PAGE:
Danny Kemp.

There was a man lovingly tending his garden one day when a passerby stopped and admired his craft. The stranger stopped and glanced, then finding a need to comment, lingered and lent against the wall propping himself up by stretching out a hand onto the rotting gate post.

He was uncomfortable in the heat so wiped his brow by taking out a handkerchief from his jacket pocket and then when suitable composed said:
“Isn’t God wonderful. He gives us this Sun and the rains and turns everything in THE DESOLATE GARDEN from a wilderness to what you have achieved here before my weary eyes.” he paused for a second, casting his vision over all what spread out before him then continued with a slight shake of his head in approval. “A truly marvelous sight you must be so proud of all your work.”
The weary, but patient gardener, rose to his feet and braced his back rubbing it gently to ease away the strain of his labours then turned to face his new devotee and replied in a concerned Scottish tone:
“Aye you’re right enough there, but he sends the rain at the wrong time and the sun when I want to do all my work. If only he was to ask me when I wanted them, then it would be more appreciated.”
The wanderer thought about this for a few seconds, nodding his head in agreement until at last he made up his mind what to say:
“Yes, you are absolutely right there Old Chap but how does the saying go…. ‘you don’t always get what you want, you get what you need’….look at it that way my good fellow. Sometimes we should simply be grateful without complaint.” Silently he recalled how the Scots were never a race to expound on the joys of life.

The gardener, none too keen on the English in general and never used to looking at life in a charitable way before, saw no reason to change that philosophy. Suitably refreshed from his toils and struggles in the husbandry of God fine soil, quickly retorted:
“Aye you’re right enough there but God needs me, otherwise, left on his own he would make a fine mess of my garden and no mistake. Look at some of the others that you pass on your way!”
There is a moral here, one that few find: It is that we all have to work with God. Alone we muck it up. This world survives despite us, not because of us.

Pardon the little self advertising, please.

About Daniel Kemp

Daniel Kemp’s introduction to the world of espionage and mystery happened at an early age when his father was employed by the War Office in Whitehall, London, at the end of WWII. However, it wasn’t until after his father died that he showed any interest in anything other than himself! On leaving academia he took on many roles in his working life: a London police officer, mini-cab business owner, pub tenant and licensed London taxi driver, but never did he plan to become a writer. Nevertheless, after a road traffic accident left him suffering from PTSD and effectively—out of paid work for four years, he wrote and self-published his first novel —The Desolate Garden. Within three months of publication, that book was under a paid option to become a $30 million film. The option lasted for five years until distribution became an insurmountable problem for the production company. All seven of his novels are now published by Creativia with the seventh—The Widow’s Son, completing a three book series alongside: What Happened In Vienna, Jack? and Once I Was A Soldier. Under the Creativia publishing banner, The Desolate Garden went on to become a bestselling novel in World and Russian Literature in 2017. The following year, in May 2018, his book What Happened In Vienna, Jack? was a number one bestseller on four separate Amazon sites: America, UK, Canada, and Australia.  Although it's true to say that he mainly concentrates on what he knows most about; murders laced by the mystery involving spies, his diverse experience of life shows in the short stories he writes, namely: Why? A Complicated Love, and the intriguing story titled The Story That Had No Beginning. He is the recipient of rave reviews from a prestigious Manhattan publication and described as—the new Graham Green—by a highly placed employee of Waterstones Books, for whom he did a countrywide tour of book signing events. He has also appeared on 'live' television in the UK publicising that first novel of his. He continues to write novels, poetry and the occasional quote; this one is taken from the beginning of Once I Was A Soldier There is no morality to be found in evil. But to recognise that which is truly evil one must forget the rules of morality.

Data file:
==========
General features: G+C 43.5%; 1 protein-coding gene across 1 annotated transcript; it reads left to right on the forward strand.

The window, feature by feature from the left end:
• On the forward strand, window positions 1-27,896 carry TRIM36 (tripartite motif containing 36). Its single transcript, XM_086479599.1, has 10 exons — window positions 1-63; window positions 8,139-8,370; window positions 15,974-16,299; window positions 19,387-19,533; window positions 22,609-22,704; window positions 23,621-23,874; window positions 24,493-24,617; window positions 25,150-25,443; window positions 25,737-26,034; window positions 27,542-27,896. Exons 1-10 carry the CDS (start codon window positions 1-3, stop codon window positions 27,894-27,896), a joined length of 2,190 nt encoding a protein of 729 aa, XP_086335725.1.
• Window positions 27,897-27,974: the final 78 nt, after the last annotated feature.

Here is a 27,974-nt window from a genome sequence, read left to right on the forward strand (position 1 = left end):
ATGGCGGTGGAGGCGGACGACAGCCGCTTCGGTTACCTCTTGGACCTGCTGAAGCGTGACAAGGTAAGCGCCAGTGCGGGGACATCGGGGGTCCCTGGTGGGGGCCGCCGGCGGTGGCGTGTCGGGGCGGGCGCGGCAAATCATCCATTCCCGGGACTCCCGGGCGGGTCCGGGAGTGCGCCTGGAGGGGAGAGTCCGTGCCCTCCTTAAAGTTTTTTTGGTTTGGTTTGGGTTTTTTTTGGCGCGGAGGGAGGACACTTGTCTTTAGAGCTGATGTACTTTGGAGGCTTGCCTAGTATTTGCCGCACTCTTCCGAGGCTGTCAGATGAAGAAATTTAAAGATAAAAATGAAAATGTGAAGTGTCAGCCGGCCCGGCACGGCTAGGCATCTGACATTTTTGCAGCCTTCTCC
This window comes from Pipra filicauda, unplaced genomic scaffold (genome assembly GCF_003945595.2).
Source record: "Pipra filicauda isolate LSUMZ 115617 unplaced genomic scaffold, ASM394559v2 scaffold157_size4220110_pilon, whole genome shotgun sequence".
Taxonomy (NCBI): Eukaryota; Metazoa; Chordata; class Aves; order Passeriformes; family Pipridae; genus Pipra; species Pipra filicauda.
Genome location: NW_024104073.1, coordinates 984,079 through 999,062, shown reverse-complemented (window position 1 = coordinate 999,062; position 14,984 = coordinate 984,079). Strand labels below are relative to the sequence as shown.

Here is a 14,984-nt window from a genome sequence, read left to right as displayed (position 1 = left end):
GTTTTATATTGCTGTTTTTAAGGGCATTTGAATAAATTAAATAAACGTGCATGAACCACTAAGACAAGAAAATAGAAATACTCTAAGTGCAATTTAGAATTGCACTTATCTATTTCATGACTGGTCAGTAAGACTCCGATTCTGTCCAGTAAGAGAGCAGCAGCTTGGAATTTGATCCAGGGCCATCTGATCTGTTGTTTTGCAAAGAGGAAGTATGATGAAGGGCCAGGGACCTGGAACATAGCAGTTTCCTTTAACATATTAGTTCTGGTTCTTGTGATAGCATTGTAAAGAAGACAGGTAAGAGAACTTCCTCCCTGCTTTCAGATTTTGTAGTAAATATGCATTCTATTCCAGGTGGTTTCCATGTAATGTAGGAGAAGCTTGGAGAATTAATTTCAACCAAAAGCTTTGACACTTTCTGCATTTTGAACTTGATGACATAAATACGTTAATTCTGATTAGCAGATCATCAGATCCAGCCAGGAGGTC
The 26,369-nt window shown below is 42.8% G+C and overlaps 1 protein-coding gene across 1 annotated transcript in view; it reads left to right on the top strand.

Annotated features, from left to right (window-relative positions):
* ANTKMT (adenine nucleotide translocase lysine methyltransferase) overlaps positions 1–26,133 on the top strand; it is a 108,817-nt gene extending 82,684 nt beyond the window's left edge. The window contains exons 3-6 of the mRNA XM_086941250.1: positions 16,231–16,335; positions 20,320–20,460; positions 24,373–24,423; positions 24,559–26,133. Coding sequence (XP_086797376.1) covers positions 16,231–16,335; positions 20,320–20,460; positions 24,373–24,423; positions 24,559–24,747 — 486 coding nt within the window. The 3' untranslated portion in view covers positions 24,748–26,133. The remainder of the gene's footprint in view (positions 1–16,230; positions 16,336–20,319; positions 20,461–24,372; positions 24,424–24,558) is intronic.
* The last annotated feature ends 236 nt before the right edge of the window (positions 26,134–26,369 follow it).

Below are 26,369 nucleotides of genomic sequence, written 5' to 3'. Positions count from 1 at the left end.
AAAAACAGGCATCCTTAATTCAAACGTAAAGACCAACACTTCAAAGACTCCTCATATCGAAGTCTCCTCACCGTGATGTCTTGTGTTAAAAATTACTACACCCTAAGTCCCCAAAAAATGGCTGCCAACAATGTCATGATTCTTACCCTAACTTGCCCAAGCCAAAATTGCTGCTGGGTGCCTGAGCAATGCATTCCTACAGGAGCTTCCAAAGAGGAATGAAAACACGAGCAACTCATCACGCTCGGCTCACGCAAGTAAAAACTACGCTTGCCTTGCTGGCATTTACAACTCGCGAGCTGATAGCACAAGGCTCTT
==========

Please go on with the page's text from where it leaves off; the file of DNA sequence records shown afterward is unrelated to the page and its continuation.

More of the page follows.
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2 Responses to Danny Kemp.

  1. I loved this blog!! great words of wisdom.–hmm I thought I was already following — oh well am now!!

  2. Hi hon

    I’ve nominated you to receive The Versatile Blogger Award



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